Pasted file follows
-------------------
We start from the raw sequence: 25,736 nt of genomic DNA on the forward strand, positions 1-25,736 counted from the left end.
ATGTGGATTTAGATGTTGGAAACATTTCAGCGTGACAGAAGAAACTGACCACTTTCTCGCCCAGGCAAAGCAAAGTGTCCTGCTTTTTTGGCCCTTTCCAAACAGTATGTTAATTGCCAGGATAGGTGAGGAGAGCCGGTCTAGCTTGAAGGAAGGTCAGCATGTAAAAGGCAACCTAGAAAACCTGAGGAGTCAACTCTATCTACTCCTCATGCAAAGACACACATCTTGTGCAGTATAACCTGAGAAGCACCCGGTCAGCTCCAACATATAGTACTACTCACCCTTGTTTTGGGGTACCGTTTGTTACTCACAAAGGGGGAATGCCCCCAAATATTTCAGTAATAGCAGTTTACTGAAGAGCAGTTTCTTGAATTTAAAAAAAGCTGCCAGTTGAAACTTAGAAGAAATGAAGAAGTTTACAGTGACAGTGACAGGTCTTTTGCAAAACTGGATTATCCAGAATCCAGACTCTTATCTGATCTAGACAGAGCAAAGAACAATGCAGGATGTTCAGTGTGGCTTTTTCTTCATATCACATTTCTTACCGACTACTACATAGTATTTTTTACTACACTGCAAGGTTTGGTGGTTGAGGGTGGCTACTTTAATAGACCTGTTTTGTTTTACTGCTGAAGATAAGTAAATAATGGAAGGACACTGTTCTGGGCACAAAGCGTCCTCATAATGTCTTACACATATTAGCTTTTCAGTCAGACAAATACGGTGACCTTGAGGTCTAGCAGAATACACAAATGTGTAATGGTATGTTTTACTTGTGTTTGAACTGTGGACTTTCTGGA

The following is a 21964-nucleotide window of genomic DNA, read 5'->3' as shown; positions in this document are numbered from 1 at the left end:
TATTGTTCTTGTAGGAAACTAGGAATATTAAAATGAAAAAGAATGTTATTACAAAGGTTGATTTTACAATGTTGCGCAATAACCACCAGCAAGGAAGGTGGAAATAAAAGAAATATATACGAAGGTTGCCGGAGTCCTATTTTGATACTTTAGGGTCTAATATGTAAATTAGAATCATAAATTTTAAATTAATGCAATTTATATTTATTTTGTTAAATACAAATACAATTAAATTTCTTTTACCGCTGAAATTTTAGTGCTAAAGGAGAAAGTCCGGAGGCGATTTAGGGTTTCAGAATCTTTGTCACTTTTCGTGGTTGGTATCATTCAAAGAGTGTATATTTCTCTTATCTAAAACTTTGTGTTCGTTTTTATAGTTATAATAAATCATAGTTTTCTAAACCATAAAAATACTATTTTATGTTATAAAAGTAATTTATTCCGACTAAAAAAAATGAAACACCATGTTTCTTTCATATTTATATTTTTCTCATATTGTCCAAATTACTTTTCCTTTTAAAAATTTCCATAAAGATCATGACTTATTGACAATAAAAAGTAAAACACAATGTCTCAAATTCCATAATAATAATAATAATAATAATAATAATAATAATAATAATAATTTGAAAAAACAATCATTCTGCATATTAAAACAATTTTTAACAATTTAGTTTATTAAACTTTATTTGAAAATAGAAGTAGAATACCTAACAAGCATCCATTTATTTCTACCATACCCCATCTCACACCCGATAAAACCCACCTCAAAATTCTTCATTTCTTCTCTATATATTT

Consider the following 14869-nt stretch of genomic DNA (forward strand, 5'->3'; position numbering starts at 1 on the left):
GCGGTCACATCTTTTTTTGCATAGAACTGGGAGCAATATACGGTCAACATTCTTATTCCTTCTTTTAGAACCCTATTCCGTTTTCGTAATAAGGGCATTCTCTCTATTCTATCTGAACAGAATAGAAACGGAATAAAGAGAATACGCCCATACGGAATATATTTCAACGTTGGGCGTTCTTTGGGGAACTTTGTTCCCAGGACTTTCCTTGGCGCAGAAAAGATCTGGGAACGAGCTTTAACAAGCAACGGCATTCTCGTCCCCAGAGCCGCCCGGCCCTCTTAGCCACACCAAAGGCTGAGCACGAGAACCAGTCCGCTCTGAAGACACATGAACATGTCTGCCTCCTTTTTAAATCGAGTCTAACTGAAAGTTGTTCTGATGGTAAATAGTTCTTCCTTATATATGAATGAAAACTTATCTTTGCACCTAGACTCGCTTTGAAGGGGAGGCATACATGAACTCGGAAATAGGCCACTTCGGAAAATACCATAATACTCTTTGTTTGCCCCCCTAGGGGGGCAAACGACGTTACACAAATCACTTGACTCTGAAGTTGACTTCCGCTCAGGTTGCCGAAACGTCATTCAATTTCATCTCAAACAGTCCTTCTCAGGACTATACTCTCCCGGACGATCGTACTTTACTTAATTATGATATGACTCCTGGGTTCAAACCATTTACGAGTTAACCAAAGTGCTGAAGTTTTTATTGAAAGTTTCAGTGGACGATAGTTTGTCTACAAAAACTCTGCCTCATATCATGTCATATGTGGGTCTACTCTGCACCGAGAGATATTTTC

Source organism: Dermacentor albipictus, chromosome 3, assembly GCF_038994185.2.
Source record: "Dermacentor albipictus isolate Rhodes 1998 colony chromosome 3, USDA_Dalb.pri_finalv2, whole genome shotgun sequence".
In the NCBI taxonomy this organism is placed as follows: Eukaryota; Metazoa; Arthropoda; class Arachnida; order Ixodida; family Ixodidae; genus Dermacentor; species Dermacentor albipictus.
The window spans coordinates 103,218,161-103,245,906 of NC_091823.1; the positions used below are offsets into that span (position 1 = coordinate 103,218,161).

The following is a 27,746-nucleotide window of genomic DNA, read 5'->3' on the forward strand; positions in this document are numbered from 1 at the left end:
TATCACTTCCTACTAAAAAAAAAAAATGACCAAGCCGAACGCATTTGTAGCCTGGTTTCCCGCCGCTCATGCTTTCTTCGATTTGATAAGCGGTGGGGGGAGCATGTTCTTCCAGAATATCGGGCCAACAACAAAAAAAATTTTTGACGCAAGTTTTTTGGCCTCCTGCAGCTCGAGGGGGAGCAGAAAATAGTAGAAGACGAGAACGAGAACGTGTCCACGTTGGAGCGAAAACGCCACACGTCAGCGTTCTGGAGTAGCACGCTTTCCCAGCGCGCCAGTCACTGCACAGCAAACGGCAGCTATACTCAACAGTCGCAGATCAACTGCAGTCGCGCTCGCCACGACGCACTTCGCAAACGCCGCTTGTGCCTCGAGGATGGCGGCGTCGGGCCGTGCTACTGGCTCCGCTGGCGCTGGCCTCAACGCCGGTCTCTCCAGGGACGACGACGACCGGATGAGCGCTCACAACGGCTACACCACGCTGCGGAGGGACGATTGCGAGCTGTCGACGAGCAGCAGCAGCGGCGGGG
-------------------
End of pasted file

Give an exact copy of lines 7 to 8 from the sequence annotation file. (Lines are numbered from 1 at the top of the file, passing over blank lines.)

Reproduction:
Source organism: Dermacentor albipictus, chromosome 3, assembly GCF_038994185.2.
Source record: "Dermacentor albipictus isolate Rhodes 1998 colony chromosome 3, USDA_Dalb.pri_finalv2, whole genome shotgun sequence".